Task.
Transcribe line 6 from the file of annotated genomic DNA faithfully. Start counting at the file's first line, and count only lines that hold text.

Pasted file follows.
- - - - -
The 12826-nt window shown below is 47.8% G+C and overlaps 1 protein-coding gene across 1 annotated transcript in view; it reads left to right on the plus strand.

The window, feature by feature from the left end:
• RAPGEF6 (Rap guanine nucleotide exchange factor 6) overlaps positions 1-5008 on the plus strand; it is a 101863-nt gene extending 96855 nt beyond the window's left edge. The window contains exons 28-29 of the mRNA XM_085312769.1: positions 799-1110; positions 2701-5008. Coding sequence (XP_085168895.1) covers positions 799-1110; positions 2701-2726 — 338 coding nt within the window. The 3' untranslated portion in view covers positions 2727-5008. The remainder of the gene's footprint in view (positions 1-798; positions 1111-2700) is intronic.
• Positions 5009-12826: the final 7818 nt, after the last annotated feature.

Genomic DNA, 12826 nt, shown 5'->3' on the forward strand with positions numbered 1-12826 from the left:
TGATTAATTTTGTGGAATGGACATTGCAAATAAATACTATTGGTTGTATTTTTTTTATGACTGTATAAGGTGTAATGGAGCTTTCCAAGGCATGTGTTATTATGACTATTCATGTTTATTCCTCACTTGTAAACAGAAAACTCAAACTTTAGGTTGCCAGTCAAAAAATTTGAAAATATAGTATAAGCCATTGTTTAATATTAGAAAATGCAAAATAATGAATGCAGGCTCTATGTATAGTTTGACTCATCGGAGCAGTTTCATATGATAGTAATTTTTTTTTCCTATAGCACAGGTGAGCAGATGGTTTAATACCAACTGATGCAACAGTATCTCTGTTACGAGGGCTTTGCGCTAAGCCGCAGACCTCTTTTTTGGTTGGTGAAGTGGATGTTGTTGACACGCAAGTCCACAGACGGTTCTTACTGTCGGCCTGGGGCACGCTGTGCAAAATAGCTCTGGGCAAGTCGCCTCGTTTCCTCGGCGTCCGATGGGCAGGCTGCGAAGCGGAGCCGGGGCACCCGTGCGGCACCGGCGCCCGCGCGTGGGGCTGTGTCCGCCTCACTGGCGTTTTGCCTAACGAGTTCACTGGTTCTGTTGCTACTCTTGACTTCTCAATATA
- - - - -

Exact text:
TGATTAATTTTGTGGAATGGACATTGCAAATAAATACTATTGGTTGTATTTTTTTTATGACTGTATAAGGTGTAATGGAGCTTTCCAAGGCATGTGTTATTATGACTATTCATGTTTATTCCTCACTTGTAAACAGAAAACTCAAACTTTAGGTTGCCAGTCAAAAAATTTGAAAATATAGTATAAGCCATTGTTTAATATTAGAAAATGCAAAATAATGAATGCAGGCTCTATGTATAGTTTGACTCATCGGAGCAGTTTCATATGATAGTAATTTTTTTTTCCTATAGCACAGGTGAGCAGATGGTTTAATACCAACTGATGCAACAGTATCTCTGTTACGAGGGCTTTGCGCTAAGCCGCAGACCTCTTTTTTGGTTGGTGAAGTGGATGTTGTTGACACGCAAGTCCACAGACGGTTCTTACTGTCGGCCTGGGGCACGCTGTGCAAAATAGCTCTGGGCAAGTCGCCTCGTTTCCTCGGCGTCCGATGGGCAGGCTGCGAAGCGGAGCCGGGGCACCCGTGCGGCACCGGCGCCCGCGCGTGGGGCTGTGTCCGCCTCACTGGCGTTTTGCCTAACGAGTTCACTGGTTCTGTTGCTACTCTTGACTTCTCAATATA